Pathophysiologic mechanisms in REM sleep behavior disorder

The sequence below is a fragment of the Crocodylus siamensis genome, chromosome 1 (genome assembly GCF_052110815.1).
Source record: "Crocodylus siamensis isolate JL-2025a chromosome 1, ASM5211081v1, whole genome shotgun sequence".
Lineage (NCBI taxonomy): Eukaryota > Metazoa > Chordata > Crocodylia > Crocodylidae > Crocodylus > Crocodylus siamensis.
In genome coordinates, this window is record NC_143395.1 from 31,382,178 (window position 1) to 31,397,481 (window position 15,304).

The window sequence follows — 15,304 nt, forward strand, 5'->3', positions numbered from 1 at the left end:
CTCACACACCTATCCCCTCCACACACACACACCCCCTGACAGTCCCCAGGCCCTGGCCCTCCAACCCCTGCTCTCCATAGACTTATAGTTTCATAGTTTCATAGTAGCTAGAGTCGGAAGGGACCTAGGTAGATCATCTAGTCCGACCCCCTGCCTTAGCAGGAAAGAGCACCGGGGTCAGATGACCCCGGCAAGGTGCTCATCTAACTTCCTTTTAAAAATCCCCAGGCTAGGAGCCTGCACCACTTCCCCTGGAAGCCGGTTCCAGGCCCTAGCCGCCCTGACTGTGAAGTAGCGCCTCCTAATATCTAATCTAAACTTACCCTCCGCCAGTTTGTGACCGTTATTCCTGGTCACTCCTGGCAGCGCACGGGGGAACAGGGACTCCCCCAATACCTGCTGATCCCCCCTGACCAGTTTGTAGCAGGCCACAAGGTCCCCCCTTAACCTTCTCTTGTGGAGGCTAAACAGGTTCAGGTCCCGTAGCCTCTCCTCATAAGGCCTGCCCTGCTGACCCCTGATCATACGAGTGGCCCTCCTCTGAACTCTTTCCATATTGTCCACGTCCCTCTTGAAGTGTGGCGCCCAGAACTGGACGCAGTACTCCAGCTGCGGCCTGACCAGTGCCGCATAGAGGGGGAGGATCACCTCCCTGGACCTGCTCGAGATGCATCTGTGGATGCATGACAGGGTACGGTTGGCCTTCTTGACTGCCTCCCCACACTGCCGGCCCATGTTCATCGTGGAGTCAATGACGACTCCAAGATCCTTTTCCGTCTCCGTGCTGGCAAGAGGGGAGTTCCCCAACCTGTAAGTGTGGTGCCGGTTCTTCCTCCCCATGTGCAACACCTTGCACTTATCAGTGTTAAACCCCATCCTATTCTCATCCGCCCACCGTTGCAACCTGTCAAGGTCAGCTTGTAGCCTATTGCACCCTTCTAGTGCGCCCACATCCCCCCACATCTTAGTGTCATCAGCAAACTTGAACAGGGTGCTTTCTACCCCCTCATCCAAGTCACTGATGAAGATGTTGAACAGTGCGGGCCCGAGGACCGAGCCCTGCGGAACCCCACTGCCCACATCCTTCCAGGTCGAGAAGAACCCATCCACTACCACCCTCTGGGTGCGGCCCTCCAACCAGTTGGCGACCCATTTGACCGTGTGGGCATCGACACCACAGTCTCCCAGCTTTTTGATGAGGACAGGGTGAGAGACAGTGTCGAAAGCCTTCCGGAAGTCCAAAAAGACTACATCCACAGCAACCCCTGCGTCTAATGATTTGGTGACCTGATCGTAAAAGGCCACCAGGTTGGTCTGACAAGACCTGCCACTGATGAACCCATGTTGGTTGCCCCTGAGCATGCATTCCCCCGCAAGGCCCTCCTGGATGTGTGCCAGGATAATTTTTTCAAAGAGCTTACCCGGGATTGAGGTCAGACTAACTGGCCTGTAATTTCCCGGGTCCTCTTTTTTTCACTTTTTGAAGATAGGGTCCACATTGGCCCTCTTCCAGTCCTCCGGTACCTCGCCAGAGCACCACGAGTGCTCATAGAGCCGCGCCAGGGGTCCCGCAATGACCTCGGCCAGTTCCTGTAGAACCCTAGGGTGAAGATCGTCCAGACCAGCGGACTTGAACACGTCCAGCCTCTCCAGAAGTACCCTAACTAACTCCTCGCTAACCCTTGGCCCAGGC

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REM sleep behavior disorder (RBD) is a fascinating experiment in nature predicted by animal studies in 1964. A defining feature of REM sleep is active paralysis of all somatic musculature (sparing the diaphragm to permit respiration). RBD is characterized by the absence of REM atonia, permitting the appearance of dream-enacting behaviors. These oneiric behaviors may be violent or injurious. RBD typically affects men over the age of 50 years. Longitudinal follow-up has shown that the majority of individuals with RBD will eventually develop additional signs and symptoms of a number of neurodegenerative disorders, most notably one of the synucleinopathies (Parkinson's disease, dementia with Lewy body disease, multiple system atrophy, or pure autonomic failure), often after a prolonged interval lasting more than 10 years. RBD is also a common manifestation of narcolepsy. RBD may be induced by medications, especially the tricyclic antidepressants and serotonin-specific reuptake inhibitors. In most cases, clonazepam is a highly effective treatment.

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